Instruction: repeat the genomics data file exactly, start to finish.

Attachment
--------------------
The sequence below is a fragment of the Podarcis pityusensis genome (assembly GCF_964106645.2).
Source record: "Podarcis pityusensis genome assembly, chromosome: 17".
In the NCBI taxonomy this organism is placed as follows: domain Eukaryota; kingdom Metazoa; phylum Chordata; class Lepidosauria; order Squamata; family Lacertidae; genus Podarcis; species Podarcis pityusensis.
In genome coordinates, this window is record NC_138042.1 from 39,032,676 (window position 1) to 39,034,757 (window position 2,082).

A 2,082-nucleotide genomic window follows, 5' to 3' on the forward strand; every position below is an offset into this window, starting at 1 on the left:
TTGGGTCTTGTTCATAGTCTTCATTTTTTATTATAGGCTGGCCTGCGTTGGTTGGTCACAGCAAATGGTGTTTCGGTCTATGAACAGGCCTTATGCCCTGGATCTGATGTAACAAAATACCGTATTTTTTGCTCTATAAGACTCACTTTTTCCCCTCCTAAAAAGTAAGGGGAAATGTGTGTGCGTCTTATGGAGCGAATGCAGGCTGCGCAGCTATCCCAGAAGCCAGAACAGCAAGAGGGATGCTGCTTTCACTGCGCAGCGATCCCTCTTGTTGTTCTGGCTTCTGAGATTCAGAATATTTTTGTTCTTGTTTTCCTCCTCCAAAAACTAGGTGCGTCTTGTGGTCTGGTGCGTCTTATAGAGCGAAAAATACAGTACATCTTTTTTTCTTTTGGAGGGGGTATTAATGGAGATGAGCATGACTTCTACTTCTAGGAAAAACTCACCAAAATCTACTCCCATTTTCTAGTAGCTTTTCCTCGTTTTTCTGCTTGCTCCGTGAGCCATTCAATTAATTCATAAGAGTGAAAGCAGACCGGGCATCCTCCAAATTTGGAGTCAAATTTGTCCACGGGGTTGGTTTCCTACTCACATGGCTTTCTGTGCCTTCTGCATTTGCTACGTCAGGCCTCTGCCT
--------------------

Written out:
The sequence below is a fragment of the Podarcis pityusensis genome (assembly GCF_964106645.2).
Source record: "Podarcis pityusensis genome assembly, chromosome: 17".
In the NCBI taxonomy this organism is placed as follows: domain Eukaryota; kingdom Metazoa; phylum Chordata; class Lepidosauria; order Squamata; family Lacertidae; genus Podarcis; species Podarcis pityusensis.
In genome coordinates, this window is record NC_138042.1 from 39,032,676 (window position 1) to 39,034,757 (window position 2,082).

A 2,082-nucleotide genomic window follows, 5' to 3' on the forward strand; every position below is an offset into this window, starting at 1 on the left:
TTGGGTCTTGTTCATAGTCTTCATTTTTTATTATAGGCTGGCCTGCGTTGGTTGGTCACAGCAAATGGTGTTTCGGTCTATGAACAGGCCTTATGCCCTGGATCTGATGTAACAAAATACCGTATTTTTTGCTCTATAAGACTCACTTTTTCCCCTCCTAAAAAGTAAGGGGAAATGTGTGTGCGTCTTATGGAGCGAATGCAGGCTGCGCAGCTATCCCAGAAGCCAGAACAGCAAGAGGGATGCTGCTTTCACTGCGCAGCGATCCCTCTTGTTGTTCTGGCTTCTGAGATTCAGAATATTTTTGTTCTTGTTTTCCTCCTCCAAAAACTAGGTGCGTCTTGTGGTCTGGTGCGTCTTATAGAGCGAAAAATACAGTACATCTTTTTTTCTTTTGGAGGGGGTATTAATGGAGATGAGCATGACTTCTACTTCTAGGAAAAACTCACCAAAATCTACTCCCATTTTCTAGTAGCTTTTCCTCGTTTTTCTGCTTGCTCCGTGAGCCATTCAATTAATTCATAAGAGTGAAAGCAGACCGGGCATCCTCCAAATTTGGAGTCAAATTTGTCCACGGGGTTGGTTTCCTACTCACATGGCTTTCTGTGCCTTCTGCATTTGCTACGTCAGGCCTCTGCCT